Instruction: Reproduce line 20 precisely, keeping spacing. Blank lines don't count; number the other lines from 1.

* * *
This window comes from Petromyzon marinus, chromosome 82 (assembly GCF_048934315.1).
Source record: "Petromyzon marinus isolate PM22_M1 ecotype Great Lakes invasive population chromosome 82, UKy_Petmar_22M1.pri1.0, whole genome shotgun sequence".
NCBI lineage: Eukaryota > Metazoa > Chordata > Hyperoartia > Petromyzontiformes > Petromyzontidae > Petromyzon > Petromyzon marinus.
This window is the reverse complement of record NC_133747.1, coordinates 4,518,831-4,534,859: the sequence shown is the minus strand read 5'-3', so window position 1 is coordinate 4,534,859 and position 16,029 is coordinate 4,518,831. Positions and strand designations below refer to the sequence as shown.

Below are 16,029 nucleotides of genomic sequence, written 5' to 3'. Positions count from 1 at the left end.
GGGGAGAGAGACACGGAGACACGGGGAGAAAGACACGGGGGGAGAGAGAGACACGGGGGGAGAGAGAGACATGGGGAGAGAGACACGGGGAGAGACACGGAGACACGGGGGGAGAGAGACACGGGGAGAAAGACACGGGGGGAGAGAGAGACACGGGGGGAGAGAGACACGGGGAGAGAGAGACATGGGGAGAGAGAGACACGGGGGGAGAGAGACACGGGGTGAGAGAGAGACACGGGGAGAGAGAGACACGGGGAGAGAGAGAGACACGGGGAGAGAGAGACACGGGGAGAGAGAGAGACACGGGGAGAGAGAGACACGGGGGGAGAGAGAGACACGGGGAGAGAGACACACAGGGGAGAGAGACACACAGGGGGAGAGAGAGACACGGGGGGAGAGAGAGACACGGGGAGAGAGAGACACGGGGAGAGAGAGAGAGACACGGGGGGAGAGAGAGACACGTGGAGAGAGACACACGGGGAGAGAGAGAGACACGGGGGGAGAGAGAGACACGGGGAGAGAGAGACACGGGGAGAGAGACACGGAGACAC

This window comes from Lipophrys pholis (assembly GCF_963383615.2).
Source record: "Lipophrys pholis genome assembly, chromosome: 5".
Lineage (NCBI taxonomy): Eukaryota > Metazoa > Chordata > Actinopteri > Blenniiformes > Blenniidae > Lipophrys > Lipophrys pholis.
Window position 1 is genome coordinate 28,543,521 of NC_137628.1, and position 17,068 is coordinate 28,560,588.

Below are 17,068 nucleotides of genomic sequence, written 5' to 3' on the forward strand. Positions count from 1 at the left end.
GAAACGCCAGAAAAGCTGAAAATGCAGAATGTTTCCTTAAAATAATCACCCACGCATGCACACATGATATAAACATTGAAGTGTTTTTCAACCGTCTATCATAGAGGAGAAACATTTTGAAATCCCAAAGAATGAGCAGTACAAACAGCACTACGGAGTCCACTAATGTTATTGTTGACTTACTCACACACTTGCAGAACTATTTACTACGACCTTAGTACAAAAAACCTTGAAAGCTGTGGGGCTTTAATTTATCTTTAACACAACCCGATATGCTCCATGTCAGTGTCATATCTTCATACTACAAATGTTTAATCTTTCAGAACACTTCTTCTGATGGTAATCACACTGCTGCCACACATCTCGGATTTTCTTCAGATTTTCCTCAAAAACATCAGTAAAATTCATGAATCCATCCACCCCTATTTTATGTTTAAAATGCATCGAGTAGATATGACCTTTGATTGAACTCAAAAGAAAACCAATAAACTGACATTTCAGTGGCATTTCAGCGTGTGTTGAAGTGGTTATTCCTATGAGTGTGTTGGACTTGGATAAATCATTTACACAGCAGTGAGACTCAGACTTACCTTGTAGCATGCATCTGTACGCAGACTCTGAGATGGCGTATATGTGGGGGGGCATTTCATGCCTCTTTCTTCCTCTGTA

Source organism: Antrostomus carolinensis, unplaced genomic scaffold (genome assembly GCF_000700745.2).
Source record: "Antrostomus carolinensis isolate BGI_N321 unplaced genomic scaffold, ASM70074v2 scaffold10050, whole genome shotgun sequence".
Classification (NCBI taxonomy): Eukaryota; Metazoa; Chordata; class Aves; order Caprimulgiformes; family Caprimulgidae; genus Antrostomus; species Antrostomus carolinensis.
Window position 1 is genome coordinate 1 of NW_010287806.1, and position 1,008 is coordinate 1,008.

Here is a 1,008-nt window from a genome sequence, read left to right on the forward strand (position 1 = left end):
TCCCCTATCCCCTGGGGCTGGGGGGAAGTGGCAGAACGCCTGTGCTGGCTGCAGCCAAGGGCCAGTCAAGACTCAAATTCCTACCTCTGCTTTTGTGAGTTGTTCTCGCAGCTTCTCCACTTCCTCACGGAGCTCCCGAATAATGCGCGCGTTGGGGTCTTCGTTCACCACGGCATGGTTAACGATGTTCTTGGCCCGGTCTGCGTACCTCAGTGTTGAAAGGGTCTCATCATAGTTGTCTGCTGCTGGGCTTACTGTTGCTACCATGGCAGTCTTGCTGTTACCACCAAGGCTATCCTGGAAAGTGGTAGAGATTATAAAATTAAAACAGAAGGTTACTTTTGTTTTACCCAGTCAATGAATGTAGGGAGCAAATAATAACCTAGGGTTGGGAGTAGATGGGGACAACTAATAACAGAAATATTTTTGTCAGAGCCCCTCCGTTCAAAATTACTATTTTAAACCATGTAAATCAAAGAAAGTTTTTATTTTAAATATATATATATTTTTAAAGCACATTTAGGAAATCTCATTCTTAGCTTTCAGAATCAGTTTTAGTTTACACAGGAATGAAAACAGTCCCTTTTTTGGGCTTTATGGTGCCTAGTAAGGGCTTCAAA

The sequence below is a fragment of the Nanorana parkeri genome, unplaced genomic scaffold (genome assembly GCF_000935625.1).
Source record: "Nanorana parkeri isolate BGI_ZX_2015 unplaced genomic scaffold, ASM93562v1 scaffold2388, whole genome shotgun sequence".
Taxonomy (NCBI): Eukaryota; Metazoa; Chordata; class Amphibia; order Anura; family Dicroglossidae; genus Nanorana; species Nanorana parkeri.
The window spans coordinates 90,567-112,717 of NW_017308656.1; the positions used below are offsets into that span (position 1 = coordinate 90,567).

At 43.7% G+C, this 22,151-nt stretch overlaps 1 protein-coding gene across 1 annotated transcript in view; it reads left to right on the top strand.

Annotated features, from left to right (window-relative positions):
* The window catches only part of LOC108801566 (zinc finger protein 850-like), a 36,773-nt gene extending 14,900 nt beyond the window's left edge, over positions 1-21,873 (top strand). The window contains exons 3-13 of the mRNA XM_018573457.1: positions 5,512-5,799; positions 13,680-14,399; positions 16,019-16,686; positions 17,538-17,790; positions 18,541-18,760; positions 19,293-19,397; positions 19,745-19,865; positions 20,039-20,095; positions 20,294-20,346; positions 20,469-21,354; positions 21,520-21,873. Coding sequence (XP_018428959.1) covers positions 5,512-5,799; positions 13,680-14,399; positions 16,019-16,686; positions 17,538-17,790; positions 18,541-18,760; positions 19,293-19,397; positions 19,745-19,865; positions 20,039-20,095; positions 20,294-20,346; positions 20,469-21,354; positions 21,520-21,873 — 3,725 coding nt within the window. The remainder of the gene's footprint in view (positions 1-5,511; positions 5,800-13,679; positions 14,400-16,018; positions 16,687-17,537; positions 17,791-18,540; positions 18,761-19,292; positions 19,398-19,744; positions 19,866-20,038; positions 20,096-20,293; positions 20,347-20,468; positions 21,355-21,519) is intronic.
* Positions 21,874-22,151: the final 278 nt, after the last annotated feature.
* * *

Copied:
Source record: "Nanorana parkeri isolate BGI_ZX_2015 unplaced genomic scaffold, ASM93562v1 scaffold2388, whole genome shotgun sequence".